What drives the diplomatic relations between two countries, big commercial interests and strategic considerations, or can one diplomat make all the difference in the world?
In the case of the ties between Uzbekistan, a former Soviet republic in Central Asia, and South Korea, one diplomat in particular could very well have been the crucial factor: outgoing Uzbek Ambassador to South Korea Vitali Fen.
Fen, 65, returns to his home country Tuesday after completing a nearly 18-year posting here. He has been stationed here at ambassadorial-level since November 1999 ― 13 years and nine months, the longest ambassadorial posting in South Korea in recent memory.
|Outgoing Uzbek Ambassador to South Korea Vitali Fen|
But Fen’s connection to South Korea goes back even further, to before he arrived here as his country’s charge d’affaires in 1995 and set up Uzbekistan’s chancery in southern Seoul.
Whether it was because he is ethnic Korean and fluent in the language or in spite of this, Fen visited South Korea for the first-time in 1988, when he was already in his 40s and a manager-level government official in the then-Soviet Union.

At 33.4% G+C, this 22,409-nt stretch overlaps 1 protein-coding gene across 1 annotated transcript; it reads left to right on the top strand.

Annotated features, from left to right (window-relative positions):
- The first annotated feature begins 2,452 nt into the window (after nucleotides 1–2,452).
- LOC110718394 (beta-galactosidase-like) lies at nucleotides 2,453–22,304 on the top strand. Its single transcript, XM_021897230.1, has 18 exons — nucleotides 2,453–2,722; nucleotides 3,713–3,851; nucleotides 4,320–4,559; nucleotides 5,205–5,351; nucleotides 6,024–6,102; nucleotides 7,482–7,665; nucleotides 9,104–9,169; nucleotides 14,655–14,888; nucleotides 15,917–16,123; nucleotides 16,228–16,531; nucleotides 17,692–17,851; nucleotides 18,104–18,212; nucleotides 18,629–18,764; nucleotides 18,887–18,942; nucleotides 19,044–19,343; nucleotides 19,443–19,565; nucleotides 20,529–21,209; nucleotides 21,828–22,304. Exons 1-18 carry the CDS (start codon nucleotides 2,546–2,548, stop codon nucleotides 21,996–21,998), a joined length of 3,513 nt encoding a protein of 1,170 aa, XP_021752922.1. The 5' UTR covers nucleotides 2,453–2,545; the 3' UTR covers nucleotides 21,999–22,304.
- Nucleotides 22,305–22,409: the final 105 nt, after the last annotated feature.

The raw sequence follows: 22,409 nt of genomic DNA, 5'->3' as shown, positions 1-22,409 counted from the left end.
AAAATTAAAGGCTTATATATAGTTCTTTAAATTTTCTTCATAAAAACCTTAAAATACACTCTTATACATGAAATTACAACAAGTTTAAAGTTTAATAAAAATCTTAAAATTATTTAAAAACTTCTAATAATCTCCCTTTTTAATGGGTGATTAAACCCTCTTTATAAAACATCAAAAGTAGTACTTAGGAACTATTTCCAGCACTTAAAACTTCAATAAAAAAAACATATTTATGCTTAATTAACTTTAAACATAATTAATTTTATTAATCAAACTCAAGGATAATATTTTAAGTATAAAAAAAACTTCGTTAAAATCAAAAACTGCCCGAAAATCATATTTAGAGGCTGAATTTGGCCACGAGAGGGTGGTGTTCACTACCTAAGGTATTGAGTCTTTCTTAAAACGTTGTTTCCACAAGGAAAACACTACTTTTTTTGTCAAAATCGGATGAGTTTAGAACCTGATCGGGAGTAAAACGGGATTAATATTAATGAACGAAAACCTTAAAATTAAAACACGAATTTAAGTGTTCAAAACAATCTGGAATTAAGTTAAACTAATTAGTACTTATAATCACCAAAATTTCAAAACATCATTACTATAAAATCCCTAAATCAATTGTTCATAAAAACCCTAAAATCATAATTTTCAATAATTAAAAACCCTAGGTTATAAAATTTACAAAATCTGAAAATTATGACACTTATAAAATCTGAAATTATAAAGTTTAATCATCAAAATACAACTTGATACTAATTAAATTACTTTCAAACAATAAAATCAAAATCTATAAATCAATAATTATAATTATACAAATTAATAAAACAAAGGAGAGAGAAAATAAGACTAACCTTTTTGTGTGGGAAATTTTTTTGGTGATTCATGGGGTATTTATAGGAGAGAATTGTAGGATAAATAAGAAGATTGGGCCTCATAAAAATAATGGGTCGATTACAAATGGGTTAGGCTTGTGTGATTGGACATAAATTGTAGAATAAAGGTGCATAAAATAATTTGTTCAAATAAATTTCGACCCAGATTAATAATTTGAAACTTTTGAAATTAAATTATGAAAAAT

He arrived ahead of the start of the 1988 Summer Olympic Games as a government officer in charge of logistics for the Soviet Union’s Olympic Team.
On seeing South Korea for the first time, Fen said the experience really opened his eyes to the dynamism and economic prowess of the country.
After the collapse of the Soviet Union and the end of the Cold War, Uzbekistan became an independent nation and forged bilateral diplomatic ties with South Korea in 1992.
Fen came to South Korea again in 1994 to accompany Uzbek President Islam Karimov for the first of what would eventually become seven visits by the country’s only head of the state.
Fen returned the following year, this time as a diplomat, to open the embassy and guide his nation’s relations with the third largest economy in East Asia.
In addition to the seven visits by Karimov, and four to his country by South Korean presidents, Fen can be proud of bilateral trade that increased to nearly $2 billion in 2012 from an annual two-way trade figure of practically zilch when he began his posting in 1995, not to mention accumulative South Korean investment in Uzbekistan of about $10 billion.
Fen also served as the dean of the foreign diplomatic corps here from 2007. Bruneian Ambassador to South Korea Dato Haji Harun Ismail assumed the role as dean of the foreign diplomatic corps on Aug. 1.
By Philip Iglauer (email@example.com